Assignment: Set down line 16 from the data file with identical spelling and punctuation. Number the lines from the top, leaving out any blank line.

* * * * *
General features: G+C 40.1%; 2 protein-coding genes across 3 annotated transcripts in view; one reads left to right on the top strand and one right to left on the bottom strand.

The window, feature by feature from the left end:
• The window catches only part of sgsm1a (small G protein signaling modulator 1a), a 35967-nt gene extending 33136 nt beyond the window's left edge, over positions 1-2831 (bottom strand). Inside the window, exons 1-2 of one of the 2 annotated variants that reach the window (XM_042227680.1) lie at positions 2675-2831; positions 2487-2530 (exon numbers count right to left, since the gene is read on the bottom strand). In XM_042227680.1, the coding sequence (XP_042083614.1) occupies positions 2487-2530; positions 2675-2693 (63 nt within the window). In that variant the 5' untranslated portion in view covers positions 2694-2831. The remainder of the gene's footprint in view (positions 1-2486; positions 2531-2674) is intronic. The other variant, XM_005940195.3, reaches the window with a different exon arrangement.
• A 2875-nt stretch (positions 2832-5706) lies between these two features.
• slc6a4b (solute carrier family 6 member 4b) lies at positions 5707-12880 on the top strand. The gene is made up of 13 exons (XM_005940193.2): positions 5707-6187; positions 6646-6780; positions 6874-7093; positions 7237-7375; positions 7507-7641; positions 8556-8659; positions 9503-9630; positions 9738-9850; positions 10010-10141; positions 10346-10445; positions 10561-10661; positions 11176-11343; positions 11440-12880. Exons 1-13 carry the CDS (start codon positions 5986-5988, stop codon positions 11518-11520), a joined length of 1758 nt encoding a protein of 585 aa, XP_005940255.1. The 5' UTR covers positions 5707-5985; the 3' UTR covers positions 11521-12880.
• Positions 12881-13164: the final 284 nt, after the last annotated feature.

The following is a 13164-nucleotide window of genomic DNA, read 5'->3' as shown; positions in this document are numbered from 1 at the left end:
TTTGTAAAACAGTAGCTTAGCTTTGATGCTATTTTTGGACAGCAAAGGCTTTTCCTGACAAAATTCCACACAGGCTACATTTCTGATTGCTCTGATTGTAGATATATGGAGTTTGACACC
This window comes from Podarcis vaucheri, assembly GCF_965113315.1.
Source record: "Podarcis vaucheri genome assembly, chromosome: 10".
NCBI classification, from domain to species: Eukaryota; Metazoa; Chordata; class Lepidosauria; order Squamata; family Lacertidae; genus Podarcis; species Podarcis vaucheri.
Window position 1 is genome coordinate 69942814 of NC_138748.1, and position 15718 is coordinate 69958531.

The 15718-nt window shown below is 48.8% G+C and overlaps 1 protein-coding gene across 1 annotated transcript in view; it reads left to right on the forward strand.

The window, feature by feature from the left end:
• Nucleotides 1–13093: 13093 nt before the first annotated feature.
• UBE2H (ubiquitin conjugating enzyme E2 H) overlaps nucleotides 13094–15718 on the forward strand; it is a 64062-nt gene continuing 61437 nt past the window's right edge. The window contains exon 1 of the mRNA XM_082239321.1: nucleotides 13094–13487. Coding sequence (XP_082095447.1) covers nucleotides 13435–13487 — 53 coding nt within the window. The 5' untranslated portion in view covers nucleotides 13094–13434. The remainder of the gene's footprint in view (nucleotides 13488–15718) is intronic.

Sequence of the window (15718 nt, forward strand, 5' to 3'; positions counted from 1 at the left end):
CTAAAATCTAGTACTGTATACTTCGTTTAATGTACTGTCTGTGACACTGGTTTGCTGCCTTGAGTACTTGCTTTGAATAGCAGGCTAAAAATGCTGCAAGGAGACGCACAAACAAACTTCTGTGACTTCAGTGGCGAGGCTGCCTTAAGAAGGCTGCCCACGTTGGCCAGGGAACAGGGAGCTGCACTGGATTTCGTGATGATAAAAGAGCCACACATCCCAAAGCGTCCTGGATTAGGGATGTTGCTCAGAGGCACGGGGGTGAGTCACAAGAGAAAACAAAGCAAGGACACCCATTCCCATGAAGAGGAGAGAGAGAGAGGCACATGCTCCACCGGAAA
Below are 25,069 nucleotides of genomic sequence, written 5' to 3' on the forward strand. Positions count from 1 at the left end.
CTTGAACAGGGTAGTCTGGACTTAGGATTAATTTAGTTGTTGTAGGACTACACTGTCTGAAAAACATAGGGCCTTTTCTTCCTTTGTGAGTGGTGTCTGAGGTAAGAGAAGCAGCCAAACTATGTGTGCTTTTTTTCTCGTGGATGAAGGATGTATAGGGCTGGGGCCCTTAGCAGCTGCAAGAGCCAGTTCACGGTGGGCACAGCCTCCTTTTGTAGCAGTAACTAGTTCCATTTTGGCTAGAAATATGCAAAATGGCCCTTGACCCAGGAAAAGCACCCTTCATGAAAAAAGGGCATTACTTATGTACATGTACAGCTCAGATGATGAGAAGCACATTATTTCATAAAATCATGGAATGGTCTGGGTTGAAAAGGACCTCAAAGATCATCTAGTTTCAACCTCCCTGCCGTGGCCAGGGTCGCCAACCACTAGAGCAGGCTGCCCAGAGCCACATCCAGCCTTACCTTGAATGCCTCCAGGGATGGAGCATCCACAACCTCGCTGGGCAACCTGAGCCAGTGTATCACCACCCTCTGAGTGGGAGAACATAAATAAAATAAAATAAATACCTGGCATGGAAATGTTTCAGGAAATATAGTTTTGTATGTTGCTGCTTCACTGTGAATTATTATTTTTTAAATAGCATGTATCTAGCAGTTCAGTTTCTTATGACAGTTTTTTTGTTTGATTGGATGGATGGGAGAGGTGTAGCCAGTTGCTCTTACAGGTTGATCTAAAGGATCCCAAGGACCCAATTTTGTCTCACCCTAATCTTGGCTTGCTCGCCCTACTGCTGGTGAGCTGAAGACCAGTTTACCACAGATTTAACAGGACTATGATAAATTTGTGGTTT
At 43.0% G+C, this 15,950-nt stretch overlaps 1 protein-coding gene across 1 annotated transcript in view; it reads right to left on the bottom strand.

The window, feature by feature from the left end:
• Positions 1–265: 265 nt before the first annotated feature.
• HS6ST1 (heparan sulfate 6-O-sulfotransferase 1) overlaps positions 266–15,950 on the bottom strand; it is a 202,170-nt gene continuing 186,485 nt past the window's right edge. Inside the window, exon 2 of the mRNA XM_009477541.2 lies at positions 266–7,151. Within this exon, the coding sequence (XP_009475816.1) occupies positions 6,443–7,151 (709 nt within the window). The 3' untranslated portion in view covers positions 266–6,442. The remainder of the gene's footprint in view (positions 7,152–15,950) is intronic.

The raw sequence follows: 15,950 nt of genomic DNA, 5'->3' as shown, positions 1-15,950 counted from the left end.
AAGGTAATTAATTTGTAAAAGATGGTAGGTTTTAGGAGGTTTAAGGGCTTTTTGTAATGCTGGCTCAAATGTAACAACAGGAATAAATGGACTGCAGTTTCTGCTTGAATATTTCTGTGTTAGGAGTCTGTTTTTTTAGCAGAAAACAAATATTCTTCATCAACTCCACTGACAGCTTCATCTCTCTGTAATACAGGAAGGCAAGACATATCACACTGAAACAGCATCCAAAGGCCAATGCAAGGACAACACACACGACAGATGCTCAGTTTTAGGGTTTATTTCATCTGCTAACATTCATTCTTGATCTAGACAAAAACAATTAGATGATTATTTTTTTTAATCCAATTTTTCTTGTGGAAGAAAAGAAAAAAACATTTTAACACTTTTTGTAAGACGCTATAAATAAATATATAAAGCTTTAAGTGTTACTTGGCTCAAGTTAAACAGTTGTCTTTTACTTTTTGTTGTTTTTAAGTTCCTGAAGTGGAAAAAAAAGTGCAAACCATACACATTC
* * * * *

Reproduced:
• UBE2H (ubiquitin conjugating enzyme E2 H) overlaps nucleotides 13094–15718 on the forward strand; it is a 64062-nt gene continuing 61437 nt past the window's right edge. The window contains exon 1 of the mRNA XM_082239321.1: nucleotides 13094–13487. Coding sequence (XP_082095447.1) covers nucleotides 13435–13487 — 53 coding nt within the window. The 5' untranslated portion in view covers nucleotides 13094–13434. The remainder of the gene's footprint in view (nucleotides 13488–15718) is intronic.